MORNING WALK TO BRADFORD ABBAS VIA CLIFTON MAYBANK & THEN ONTO THE SHERBORNE TRACK
WEATHER: bright & sunny, crisp and clear, very cold easterly breeze. Temp 0-2C
It was great to see a clear blue sky this morning, a powdering of snow had fallen overnight and it was very cold and fresh outside. Dawn and I set off at 9am for a long walk, we intended to use up the good weather as much as we could. Our walk today was across to Bradford Abbas and then onto the track that takes you to the next village eastward which is Sherborne.
The ground was frozen and so as we walked over the large grass meadow at Stoford I couldn’t see a single thrush or buzzard feeding in the grass, the only Redwings we did see on this part of the journey were feeding in the leaf litter under the trees by the stream.
THE FROZEN POND AT CLIFTON MAYBANK HOUSE
We walked to Clifton House and through part of their lovely grounds, then through two grass meadows into Bradford Abbas. On the side of the road a large puddle had been splashed into the hedgerow by passing cars, this had frozen overnight and formed a wonderful icicle grotto in the bushes. The path through the two meadows took us close to the river Yeo, we saw many birds along this stretch of the route.
Green Woodpeckers were heard before we actually saw one of them, a Grey Wagtail was nice to see on the river and in the bushes and alder trees we saw Siskin, Long-tailed Tits, Blue & Great Tits and a Great Spotted Woodpecker called. The usual Cormorant was not in its favourite perch, but we did see it flying over a little later on.
The church of Bradford Abbas village is 1.8 miles from our home, we walked past it after 40 minutes and continued to the Sherborne road on the eastern side of the village. At the railway line we turned onto a wide track which follows the railway track eastward towards Sherborne. The first field on our right was in the process of being ploughed, it was covered in thrushes, Redwings and Fieldfares, there was also a small number of Skylarks which was number 63 for the month.
A little further along the track I looked over the railway track and saw a RED KITE drifting over the stubble fields, amazing, not only was this a new species for February but it was also year tick No. 82. We watched this bird for a good 10 minutes, at one stage it dropped down behind a hedge and came up with some carrion, the local Crows did not think much of this and chased the Kite for quite a while. We saw the Kite eating the food on the wing.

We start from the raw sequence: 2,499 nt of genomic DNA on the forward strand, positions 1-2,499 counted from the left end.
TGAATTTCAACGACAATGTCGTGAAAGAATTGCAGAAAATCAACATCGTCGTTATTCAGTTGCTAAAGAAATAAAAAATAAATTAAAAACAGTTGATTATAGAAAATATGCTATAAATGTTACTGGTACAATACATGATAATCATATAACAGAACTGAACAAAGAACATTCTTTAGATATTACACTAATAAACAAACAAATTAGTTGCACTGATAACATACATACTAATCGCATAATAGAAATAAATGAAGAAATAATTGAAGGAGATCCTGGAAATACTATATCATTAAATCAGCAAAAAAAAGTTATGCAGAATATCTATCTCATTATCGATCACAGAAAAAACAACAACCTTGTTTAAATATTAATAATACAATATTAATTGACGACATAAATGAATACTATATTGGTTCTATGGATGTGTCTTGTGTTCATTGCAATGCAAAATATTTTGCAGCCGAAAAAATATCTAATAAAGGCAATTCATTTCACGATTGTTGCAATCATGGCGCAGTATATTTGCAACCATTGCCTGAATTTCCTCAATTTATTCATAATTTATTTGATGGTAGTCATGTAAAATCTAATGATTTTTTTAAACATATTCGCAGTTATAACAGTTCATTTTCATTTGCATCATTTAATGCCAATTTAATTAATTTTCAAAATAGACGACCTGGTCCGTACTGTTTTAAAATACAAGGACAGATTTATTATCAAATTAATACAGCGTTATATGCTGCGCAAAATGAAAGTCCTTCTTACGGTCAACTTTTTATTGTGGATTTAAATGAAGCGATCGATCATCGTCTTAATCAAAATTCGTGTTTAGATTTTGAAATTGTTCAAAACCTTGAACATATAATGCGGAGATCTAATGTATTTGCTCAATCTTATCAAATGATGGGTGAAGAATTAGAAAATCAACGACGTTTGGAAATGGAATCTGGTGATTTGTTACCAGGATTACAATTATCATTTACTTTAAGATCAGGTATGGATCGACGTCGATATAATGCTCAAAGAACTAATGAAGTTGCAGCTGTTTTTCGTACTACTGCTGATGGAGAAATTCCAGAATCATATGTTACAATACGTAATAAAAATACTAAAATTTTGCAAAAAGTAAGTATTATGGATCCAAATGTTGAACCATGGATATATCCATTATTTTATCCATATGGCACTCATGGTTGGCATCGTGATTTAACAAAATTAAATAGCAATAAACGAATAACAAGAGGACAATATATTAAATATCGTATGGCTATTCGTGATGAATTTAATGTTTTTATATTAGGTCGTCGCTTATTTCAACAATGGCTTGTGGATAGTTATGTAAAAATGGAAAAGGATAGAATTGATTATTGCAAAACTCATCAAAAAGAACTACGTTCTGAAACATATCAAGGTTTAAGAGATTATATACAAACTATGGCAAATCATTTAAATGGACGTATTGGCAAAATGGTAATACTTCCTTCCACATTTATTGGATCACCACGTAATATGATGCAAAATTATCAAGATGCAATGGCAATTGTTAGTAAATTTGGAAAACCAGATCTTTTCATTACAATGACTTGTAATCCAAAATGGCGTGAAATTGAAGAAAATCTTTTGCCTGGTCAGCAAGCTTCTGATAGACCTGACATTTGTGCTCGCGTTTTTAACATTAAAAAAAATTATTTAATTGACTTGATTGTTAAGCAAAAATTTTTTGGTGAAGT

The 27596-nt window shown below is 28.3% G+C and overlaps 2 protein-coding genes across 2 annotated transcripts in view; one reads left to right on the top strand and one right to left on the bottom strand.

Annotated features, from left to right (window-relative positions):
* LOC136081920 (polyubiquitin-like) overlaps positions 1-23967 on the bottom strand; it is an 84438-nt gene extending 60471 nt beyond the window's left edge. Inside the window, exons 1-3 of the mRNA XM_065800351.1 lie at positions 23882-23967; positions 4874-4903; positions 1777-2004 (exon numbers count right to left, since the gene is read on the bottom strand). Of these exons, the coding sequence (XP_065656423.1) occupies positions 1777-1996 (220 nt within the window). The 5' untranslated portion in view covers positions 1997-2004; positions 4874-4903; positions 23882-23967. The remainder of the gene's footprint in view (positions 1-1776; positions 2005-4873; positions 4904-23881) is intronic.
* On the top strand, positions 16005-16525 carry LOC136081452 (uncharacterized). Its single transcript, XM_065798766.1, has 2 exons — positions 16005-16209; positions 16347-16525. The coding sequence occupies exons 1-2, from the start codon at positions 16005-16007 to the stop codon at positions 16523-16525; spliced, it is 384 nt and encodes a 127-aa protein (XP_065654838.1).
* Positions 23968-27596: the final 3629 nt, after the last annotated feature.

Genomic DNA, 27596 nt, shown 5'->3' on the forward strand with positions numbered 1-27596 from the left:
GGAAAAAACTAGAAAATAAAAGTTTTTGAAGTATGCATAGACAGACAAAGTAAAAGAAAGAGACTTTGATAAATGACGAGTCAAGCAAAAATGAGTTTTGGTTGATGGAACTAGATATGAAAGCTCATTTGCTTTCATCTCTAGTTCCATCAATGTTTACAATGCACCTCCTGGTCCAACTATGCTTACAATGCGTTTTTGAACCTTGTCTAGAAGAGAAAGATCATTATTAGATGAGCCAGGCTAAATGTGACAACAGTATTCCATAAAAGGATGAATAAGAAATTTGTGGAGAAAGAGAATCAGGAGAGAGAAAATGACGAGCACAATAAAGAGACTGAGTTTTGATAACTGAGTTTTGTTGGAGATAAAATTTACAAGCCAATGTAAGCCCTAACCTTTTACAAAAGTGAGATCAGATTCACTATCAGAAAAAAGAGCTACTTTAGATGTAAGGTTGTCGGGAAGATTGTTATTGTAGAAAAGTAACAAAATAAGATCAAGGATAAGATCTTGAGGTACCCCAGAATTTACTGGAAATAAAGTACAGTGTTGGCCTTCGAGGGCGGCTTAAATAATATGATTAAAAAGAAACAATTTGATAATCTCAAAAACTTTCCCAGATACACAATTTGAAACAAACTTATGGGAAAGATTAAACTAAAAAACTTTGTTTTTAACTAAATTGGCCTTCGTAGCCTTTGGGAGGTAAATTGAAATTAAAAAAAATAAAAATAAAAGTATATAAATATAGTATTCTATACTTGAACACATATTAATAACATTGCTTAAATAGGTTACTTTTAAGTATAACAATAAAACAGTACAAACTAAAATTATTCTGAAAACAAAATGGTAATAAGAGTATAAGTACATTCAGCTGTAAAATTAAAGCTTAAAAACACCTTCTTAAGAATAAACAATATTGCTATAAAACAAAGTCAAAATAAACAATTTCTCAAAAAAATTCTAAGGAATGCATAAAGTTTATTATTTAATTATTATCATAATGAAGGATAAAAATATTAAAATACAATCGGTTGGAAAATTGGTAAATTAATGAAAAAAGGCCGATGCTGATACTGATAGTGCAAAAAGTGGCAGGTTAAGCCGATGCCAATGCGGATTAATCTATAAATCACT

My 82nd Species of the year, all seen within 3 miles of my house, RED KITE
We walked on for another ½ mile but as we crossed yet another maize-stubble field we realised that the sun had warmed up the soil and now we had to contend with thick sticky mud, this deterred from going any further, so we turned around and headed back.
When we got back to the field being ploughed we noticed that many more birds were present, we saw a flock of Lapwings and a huge mixed flock of gulls. Ninety percent of the gulls were Black-headed with some Herring Gulls, I picked out a single Common Gull which was also a new bird for February, number 65. I searched through the BH Gulls for a Mediterranean Gull without success.
Black-headed Gulls following the plough
Returning to Clifton Maybank from Bradford Abbas produced no new sightings, we did stop to scan the fields around Broadclose Farm for Egrets but we never saw a single one.
record shot of the Common Gull
In the grass meadow near Stoford the ground had thawed and now many Redwings with a couple of Mistle Thrushes and a couple of Common Buzzards were searching the ground for worms. We both felt really tired after our walk, we had covered 6 miles over rough terrain, we deserved a nice lunch followed by a hot drink and that is exactly what happened.
It clouded over after lunch so we stayed at home.